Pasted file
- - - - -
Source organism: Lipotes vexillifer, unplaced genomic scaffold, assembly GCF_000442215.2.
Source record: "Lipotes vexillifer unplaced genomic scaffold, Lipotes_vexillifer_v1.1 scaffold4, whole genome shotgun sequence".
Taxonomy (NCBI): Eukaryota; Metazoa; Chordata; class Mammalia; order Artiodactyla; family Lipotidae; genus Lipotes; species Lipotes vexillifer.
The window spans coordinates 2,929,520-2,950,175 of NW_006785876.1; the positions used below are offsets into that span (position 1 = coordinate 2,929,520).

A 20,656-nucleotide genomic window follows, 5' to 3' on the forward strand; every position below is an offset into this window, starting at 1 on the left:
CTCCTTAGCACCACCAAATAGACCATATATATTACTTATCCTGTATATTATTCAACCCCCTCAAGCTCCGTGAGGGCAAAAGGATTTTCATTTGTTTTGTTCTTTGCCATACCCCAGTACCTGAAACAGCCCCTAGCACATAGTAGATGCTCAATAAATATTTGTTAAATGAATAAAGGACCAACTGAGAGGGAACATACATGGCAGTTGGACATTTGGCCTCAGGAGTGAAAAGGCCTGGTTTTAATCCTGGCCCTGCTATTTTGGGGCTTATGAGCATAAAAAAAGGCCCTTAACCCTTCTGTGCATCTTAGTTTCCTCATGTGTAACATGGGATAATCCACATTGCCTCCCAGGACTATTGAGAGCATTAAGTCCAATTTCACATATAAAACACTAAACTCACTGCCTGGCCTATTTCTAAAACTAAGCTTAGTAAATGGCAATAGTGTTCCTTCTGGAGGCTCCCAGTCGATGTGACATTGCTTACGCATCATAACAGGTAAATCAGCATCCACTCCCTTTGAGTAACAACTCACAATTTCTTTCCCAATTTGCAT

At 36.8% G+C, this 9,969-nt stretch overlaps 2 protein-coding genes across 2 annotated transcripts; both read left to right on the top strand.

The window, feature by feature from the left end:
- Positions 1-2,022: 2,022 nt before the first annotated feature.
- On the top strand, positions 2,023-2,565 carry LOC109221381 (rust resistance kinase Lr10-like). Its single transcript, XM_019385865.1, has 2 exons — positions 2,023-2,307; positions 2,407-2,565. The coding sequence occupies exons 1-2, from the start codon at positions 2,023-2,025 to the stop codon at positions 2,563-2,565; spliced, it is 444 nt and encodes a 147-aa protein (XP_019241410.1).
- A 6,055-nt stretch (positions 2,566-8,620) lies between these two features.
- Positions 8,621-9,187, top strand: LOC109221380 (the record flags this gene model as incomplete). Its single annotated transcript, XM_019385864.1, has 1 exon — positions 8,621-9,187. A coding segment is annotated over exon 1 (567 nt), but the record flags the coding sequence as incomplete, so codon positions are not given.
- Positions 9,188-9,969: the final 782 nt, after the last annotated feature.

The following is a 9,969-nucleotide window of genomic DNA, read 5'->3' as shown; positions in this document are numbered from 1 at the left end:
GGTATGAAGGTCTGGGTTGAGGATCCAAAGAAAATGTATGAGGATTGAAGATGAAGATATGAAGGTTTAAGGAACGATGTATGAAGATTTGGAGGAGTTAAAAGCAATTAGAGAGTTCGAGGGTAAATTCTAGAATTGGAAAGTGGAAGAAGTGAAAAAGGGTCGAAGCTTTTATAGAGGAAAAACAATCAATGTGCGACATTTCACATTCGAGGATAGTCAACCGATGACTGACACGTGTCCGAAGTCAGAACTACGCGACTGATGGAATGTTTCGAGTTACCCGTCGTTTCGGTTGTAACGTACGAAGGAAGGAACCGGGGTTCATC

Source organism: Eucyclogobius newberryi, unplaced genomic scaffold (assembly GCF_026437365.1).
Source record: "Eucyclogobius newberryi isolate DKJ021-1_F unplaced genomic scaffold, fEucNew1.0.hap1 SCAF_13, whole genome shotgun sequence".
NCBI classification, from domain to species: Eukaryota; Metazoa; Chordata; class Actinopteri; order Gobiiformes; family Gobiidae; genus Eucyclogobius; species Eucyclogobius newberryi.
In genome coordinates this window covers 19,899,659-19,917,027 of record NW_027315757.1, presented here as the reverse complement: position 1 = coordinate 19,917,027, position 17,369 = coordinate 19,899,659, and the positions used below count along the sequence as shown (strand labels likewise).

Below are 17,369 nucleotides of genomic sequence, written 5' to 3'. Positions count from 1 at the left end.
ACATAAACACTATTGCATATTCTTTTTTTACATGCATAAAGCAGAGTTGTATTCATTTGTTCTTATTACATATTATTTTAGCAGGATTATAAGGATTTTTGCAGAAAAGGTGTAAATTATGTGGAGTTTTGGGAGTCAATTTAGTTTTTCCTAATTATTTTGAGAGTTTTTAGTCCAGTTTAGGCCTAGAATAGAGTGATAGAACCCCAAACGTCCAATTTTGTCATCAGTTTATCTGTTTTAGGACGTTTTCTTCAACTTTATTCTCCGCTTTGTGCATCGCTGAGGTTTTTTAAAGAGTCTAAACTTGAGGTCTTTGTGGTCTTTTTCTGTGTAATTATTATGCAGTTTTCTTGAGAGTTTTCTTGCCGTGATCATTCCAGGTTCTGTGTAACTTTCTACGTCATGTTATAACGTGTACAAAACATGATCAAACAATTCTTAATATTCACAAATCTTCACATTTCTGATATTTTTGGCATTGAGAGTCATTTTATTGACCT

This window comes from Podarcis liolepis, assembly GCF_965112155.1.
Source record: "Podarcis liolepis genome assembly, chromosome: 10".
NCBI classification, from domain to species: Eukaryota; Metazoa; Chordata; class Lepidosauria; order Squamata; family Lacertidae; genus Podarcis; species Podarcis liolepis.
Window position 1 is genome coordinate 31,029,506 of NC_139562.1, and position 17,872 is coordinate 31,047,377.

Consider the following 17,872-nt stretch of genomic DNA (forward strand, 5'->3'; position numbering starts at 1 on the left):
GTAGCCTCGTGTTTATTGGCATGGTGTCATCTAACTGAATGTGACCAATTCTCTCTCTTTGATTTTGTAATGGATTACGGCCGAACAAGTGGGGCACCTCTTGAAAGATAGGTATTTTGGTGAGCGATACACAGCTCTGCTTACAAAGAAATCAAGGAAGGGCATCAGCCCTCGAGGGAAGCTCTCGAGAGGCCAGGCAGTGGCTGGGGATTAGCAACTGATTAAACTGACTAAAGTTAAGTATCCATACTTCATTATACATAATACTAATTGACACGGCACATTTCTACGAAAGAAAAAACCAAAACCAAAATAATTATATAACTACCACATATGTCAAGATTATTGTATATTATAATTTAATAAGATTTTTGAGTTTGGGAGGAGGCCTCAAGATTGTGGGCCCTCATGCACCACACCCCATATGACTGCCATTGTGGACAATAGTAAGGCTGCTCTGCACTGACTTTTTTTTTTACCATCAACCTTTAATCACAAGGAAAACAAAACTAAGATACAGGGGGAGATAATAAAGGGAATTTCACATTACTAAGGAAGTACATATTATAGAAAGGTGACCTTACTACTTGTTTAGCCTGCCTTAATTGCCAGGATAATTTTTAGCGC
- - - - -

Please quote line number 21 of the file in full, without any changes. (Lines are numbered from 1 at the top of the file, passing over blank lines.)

ACATAAACACTATTGCATATTCTTTTTTTACATGCATAAAGCAGAGTTGTATTCATTTGTTCTTATTACATATTATTTTAGCAGGATTATAAGGATTTTTGCAGAAAAGGTGTAAATTATGTGGAGTTTTGGGAGTCAATTTAGTTTTTCCTAATTATTTTGAGAGTTTTTAGTCCAGTTTAGGCCTAGAATAGAGTGATAGAACCCCAAACGTCCAATTTTGTCATCAGTTTATCTGTTTTAGGACGTTTTCTTCAACTTTATTCTCCGCTTTGTGCATCGCTGAGGTTTTTTAAAGAGTCTAAACTTGAGGTCTTTGTGGTCTTTTTCTGTGTAATTATTATGCAGTTTTCTTGAGAGTTTTCTTGCCGTGATCATTCCAGGTTCTGTGTAACTTTCTACGTCATGTTATAACGTGTACAAAACATGATCAAACAATTCTTAATATTCACAAATCTTCACATTTCTGATATTTTTGGCATTGAGAGTCATTTTATTGACCT